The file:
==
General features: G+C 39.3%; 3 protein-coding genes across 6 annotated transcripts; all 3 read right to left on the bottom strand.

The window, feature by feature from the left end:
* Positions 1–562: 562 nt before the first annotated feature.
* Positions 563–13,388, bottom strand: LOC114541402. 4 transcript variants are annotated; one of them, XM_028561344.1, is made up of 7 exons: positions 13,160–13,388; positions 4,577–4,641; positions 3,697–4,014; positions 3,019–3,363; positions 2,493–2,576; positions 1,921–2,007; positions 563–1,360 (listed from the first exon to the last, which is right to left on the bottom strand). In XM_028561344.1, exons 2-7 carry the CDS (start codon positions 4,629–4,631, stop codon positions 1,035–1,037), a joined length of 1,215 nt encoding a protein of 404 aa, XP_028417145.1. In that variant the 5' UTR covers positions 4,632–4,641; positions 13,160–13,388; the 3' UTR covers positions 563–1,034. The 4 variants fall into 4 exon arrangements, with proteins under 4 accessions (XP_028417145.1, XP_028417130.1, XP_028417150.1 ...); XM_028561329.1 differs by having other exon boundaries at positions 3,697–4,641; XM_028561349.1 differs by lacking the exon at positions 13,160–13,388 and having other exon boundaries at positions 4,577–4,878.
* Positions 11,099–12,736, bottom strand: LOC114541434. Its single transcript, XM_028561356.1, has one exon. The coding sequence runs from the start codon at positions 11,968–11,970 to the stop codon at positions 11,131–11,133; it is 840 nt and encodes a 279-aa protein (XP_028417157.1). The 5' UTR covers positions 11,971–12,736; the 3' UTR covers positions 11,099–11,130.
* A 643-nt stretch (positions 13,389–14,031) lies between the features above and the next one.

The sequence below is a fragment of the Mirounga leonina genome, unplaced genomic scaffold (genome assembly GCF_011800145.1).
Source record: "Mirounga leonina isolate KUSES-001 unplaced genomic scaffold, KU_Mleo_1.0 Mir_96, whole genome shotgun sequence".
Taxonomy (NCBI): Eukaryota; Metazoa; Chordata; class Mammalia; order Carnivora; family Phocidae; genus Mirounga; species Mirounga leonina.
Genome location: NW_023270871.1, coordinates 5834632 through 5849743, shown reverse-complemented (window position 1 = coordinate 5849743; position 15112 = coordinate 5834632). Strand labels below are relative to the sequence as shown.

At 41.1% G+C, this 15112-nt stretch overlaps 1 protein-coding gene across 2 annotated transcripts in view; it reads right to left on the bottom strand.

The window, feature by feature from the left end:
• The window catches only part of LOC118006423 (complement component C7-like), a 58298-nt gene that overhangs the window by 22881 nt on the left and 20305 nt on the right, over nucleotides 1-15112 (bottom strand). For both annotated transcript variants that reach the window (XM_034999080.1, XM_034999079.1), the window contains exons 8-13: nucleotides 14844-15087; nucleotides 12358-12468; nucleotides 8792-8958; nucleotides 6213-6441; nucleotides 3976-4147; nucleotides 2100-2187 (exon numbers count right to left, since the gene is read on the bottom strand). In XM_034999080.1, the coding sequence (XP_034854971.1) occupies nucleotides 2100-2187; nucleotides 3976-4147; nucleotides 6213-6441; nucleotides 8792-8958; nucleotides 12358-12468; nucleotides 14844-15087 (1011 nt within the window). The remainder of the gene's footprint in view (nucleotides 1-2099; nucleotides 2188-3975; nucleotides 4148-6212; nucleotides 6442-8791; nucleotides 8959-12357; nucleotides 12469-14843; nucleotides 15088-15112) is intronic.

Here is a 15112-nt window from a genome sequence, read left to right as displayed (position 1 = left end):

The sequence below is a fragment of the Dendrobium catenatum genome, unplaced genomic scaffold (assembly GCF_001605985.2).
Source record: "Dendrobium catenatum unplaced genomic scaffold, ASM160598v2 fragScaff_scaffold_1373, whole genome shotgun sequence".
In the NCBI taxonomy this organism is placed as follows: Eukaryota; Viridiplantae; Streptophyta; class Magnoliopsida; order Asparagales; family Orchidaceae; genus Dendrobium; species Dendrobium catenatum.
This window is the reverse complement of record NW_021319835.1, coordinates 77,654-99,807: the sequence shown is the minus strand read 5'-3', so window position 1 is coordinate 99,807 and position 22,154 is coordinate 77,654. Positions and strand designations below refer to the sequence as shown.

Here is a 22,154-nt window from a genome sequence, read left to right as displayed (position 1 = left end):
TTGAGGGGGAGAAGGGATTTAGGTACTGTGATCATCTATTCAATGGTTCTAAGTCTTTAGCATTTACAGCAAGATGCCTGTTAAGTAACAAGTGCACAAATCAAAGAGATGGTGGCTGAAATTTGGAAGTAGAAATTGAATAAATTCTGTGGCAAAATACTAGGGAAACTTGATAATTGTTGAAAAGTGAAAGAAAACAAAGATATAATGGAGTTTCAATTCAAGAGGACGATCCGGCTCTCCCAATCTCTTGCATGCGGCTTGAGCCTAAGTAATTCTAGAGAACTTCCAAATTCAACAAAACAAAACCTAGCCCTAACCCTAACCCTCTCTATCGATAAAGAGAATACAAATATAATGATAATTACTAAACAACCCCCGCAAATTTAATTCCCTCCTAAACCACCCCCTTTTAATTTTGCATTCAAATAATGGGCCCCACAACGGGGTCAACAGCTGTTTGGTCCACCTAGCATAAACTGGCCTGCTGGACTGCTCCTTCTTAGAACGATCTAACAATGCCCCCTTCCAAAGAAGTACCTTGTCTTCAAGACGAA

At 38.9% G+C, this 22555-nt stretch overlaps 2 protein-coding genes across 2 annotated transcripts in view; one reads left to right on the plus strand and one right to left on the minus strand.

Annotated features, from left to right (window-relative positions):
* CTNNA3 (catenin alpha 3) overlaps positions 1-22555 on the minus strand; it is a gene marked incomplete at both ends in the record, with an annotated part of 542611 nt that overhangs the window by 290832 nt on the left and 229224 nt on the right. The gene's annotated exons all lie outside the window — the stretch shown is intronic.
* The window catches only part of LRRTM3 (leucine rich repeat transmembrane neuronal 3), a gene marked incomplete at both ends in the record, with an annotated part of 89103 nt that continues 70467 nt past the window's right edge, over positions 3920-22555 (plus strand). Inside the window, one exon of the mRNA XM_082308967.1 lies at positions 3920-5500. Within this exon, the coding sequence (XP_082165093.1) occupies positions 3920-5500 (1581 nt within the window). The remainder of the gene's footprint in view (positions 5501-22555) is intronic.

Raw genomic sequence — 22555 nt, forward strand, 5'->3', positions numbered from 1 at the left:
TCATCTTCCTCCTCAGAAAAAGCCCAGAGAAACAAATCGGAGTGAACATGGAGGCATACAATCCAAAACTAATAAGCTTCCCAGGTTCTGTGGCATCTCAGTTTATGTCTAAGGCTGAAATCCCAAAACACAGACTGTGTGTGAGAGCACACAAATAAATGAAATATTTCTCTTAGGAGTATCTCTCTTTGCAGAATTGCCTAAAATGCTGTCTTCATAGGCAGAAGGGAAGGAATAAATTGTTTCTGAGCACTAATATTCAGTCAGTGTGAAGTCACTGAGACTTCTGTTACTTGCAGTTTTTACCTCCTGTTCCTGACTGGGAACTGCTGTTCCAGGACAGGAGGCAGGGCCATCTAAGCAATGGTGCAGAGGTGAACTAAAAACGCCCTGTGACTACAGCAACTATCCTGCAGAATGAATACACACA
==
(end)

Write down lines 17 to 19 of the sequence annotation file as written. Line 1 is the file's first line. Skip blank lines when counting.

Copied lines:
In the NCBI taxonomy this organism is placed as follows: Eukaryota; Viridiplantae; Streptophyta; class Magnoliopsida; order Asparagales; family Orchidaceae; genus Dendrobium; species Dendrobium catenatum.
This window is the reverse complement of record NW_021319835.1, coordinates 77,654-99,807: the sequence shown is the minus strand read 5'-3', so window position 1 is coordinate 99,807 and position 22,154 is coordinate 77,654. Positions and strand designations below refer to the sequence as shown.

Here is a 22,154-nt window from a genome sequence, read left to right as displayed (position 1 = left end):